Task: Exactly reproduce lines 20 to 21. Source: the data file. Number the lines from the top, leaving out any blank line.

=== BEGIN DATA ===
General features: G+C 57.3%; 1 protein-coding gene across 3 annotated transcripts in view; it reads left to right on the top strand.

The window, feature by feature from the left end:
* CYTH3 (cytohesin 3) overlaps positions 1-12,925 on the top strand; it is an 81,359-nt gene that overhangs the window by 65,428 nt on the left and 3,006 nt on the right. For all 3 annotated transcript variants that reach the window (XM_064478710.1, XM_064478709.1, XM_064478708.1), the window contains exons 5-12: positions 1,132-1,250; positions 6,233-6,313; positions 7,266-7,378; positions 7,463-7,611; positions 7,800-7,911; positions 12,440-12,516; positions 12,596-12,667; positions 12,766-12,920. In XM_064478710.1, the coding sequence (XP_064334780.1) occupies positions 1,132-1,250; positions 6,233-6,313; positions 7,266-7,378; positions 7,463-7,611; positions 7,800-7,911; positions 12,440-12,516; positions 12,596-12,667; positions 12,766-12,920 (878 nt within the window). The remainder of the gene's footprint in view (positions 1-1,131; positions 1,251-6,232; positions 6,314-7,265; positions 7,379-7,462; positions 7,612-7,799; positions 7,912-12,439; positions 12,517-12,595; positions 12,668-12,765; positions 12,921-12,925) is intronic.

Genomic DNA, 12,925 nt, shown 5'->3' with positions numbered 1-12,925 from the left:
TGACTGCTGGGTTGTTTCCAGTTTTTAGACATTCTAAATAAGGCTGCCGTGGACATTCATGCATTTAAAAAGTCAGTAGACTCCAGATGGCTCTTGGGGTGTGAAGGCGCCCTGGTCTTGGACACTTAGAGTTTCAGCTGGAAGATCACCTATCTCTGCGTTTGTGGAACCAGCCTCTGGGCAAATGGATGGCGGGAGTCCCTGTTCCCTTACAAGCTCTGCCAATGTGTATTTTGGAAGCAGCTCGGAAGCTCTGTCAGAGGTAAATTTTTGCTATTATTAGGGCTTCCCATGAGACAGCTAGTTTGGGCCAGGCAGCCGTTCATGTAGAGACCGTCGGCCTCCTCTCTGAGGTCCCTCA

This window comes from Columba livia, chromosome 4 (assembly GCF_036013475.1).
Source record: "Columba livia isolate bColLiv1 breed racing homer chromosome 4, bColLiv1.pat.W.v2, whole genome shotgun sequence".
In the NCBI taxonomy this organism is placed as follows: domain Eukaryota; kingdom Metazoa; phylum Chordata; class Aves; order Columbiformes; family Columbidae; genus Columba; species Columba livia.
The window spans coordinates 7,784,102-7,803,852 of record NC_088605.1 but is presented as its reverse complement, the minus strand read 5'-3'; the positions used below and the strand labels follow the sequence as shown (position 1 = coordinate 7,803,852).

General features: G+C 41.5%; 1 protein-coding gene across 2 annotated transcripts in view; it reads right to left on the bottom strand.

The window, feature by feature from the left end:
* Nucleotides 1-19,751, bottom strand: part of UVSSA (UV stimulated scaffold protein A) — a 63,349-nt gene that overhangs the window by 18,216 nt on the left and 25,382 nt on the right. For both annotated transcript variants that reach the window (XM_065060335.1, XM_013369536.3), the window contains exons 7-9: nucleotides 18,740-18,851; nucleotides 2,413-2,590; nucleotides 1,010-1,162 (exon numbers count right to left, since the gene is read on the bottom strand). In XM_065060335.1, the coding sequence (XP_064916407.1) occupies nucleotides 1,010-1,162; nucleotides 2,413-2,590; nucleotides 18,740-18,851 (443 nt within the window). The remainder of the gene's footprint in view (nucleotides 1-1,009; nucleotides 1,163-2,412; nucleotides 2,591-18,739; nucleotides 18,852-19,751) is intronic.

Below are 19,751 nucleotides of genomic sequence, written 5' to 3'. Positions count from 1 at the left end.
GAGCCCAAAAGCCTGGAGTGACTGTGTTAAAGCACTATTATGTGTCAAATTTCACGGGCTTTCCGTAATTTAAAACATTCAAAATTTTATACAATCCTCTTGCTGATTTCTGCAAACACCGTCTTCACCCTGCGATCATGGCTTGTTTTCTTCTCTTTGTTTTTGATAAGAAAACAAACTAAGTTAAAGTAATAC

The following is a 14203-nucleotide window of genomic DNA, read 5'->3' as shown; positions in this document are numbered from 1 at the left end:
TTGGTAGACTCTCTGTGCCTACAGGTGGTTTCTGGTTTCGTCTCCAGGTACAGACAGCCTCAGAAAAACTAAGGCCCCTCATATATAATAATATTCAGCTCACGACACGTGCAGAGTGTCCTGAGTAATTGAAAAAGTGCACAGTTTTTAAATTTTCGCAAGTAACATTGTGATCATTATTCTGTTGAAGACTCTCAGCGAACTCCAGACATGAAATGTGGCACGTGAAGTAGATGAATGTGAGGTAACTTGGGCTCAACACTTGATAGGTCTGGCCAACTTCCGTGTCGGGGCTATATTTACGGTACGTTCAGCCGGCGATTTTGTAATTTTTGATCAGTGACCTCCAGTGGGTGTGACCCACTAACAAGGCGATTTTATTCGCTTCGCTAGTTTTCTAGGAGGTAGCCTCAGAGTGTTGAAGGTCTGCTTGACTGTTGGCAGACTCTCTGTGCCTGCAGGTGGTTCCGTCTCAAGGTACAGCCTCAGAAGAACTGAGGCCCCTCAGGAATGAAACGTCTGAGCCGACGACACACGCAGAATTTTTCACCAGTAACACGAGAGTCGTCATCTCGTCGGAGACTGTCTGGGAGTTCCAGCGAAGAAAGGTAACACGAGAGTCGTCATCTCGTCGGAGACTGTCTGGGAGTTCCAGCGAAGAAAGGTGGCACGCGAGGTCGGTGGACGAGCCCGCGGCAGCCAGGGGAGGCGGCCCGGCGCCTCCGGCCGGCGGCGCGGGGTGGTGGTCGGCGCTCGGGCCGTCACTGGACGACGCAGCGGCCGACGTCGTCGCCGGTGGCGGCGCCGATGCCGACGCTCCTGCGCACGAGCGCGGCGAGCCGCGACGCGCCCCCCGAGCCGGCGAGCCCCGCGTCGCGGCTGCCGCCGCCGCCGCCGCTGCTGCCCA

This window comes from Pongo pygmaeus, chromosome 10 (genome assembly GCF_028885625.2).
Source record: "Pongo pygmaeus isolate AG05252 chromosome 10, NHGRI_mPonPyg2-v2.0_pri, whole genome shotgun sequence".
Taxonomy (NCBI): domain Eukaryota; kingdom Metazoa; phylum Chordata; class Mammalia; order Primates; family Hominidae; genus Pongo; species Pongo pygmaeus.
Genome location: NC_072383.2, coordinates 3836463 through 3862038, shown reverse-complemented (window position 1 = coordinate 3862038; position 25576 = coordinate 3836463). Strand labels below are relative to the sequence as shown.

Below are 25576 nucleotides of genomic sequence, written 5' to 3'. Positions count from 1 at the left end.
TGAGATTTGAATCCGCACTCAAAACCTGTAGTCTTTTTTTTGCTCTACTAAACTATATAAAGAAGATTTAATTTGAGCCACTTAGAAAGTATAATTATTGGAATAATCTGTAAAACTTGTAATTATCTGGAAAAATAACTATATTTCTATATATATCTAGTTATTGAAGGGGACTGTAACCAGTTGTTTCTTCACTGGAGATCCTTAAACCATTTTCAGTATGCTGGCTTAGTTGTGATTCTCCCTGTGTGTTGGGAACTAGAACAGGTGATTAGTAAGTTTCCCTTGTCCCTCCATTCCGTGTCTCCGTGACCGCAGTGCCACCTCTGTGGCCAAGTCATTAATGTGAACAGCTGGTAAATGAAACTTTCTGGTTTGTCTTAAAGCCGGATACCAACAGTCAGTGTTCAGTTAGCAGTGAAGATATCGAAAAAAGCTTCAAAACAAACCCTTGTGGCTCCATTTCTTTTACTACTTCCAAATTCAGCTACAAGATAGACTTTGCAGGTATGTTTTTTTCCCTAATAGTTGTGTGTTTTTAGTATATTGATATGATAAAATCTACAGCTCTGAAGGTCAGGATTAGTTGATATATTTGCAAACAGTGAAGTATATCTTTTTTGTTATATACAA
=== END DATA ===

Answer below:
Genome location: NC_072383.2, coordinates 3836463 through 3862038, shown reverse-complemented (window position 1 = coordinate 3862038; position 25576 = coordinate 3836463). Strand labels below are relative to the sequence as shown.

Below are 25576 nucleotides of genomic sequence, written 5' to 3'. Positions count from 1 at the left end.